0
 

Author Comment

by:ALTO999
ID: 37761360
LESS COMBINATIONS


Eight bits have 256 combinations, but if you know that eight out of eight bits are zero, than there's just one combination possible: 00000000. Thus knowing how many bits are 0 and 1, can reduce the amount of possible combinations extremely. The more information there is about a data block, the less combinations are possible. Not just knowing how many zeros and ones there are but knowing more; how many groups of each: 00, 01, 10, and 11 there are (or larger groups), reduces the amount of possible combinations even more.

Next are all 256 combinations of 8 bits, in order of the ratio 1/0

00000000


00000001
00000010
00000100
00001000
00010000
00100000
01000000
10000000


00000011
00000101
00000110
00001001
00001010
00001100
00010001
00010010
00010100
00011000
00100001
00100010
00100100
00101000
00110000
01000001
01000010
01000100
01001000
01010000
01100000
10000001
10000010
10000100
10001000
10010000
10100000
11000000


00000111
00001011
00001101
00001110
00010011
00010101
00010110
00011001
00011010
00011100
00100011
00100101
00100110
00101001
00101010
00101100
00110001
00110010
00110100
00111000
01000011
01000101
01000110
01001001
01001010
01001100
01010001
01010010
01010100
01011000
01100001
01100010
01100100
01101000
01110000
10000011
10000101
10000110
10001001
10001010
10001100
10010001
10010010
10010100
10011000
10100001
10100010
10100100
10101000
10110000
11000001
11000010
11000100
11001000
11010000
11100000


00001111
00010111
00011101
00011110
00011011
00100111
00101011
00101101
00101110
00110011
00110101
00110110
00111001
00111010
00111100
01000111
01001011
01001101
01001110
01010011
01010101
01010110
01011001
01011010
01011100
01100011
01100101
01100110
01101001
01101010
01101100
01110001
01110010
01110100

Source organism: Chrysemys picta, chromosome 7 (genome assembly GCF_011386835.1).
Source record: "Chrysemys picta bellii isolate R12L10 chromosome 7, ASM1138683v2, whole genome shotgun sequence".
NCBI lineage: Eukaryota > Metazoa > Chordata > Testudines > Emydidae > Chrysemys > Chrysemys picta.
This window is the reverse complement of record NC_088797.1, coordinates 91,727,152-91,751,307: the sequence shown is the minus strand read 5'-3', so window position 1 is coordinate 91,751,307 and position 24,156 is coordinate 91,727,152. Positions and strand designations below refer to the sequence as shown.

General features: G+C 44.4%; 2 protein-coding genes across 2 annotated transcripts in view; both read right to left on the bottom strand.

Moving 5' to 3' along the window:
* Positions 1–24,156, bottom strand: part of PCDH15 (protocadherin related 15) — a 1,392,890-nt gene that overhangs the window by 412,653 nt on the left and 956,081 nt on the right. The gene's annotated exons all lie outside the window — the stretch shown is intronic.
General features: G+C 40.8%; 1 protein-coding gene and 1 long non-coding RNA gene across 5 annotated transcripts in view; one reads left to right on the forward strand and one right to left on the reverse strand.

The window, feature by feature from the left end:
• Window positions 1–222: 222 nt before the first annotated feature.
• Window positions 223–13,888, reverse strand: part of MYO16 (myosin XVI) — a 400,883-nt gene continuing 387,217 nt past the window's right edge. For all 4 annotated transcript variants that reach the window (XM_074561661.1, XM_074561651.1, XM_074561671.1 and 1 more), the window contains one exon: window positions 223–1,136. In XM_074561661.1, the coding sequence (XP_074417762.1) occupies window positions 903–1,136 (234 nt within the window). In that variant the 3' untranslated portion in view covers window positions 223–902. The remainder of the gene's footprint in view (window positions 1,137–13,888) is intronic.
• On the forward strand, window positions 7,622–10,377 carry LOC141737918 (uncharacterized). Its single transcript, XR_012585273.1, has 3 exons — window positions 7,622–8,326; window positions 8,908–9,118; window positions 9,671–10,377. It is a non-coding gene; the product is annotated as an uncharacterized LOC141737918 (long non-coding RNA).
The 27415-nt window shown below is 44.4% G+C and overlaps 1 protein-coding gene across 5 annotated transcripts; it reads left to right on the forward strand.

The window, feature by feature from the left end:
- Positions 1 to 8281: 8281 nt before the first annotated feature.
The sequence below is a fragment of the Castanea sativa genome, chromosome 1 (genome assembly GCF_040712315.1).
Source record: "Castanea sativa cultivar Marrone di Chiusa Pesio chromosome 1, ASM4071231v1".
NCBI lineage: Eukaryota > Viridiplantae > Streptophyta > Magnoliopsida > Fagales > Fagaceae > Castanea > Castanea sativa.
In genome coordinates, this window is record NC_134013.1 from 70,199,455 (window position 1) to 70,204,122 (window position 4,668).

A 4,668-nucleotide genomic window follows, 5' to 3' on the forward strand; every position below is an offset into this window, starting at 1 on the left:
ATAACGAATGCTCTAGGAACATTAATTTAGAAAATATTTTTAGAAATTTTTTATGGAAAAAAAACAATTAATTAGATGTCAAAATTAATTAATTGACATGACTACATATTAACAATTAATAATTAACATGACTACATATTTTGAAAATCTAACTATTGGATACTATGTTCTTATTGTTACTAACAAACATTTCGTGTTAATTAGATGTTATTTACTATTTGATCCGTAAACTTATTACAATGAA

01111000
10000111
10001011
10001101
10001110
10010011
10010101
10010110
10011001
10011010
10011100
10100011
10100101
10100110
10101001
10101010
10101100
10110001
10110010
10110100
10111000
11000011
11000101
11000110
11001001
11001010
11001100
11010001
11010010
11010100
11011000
11100001
11100010
11100100
11101000
11110000


00011111
00101111
00110111
00111011
00111101
00111110
01001111
01010111
01011011
01011101
01011110
01100111
01101011
01101101
01101110
01110011
01110101
01110110
01111001
01111010
01111100
10001111
10010111
10011011
10011101
10011110
10100111
10101011
10101101
10101110
10110011
10110101
10110110
10111001
10111010
10111100
11000111
11001011
11001101
11001110
11010011
11010101
11010110
11011001
11011010
11011100
11100011
11100101
11100110
11101001
11101010
11101100
11110001
11110010
11110100
11111000


00111111
01011111
01101111
01110111
01111011
01111101
01111110
10011111
10101111
10110111
10111011
10111101
10111110
11001111
11010111
11011011
11011101
11011110
11100111
11101011
11101101
11101110
11110011
11110101
11110110
11111001
11111010
11111100


01111111
10111111
11011111
11101111
11110111
11111011
11111101
11111110


11111111      

For eight bits:
all zero =
1 one =
2 ones =
3 ones =
4 ones =
5 ones =
6 ones =
7 ones =
8 ones =            1 combination
8 combinations
28 combinations
56 combinations
70 combinations
56 combinations
28 combinations
8 combinations
1 combination
0
 
LVL 7

Expert Comment

by:designatedinitializer
ID: 37761374
I'm sorry, but I can't make any sense of what you are saying.

Eight bits have 256 combinations, but if you know that eight out of eight bits are zero, than there's just one combination possible: 00000000.

You're mixing apples and oranges here. What do you really want?
0
 

Author Comment

by:ALTO999
ID: 37761380
I have answered it above i.e. have displayed ALL 256 possible combinations Sir.
0
 
LVL 7

Expert Comment

by:designatedinitializer
ID: 37761443
So... what you are arriving at is that what you needed was not all possible combinations (that was answered in my 1st reply), but the number of possible ocurrences of each element (1/0, A/V, or whatever) in a group of 8, regardless of order.
0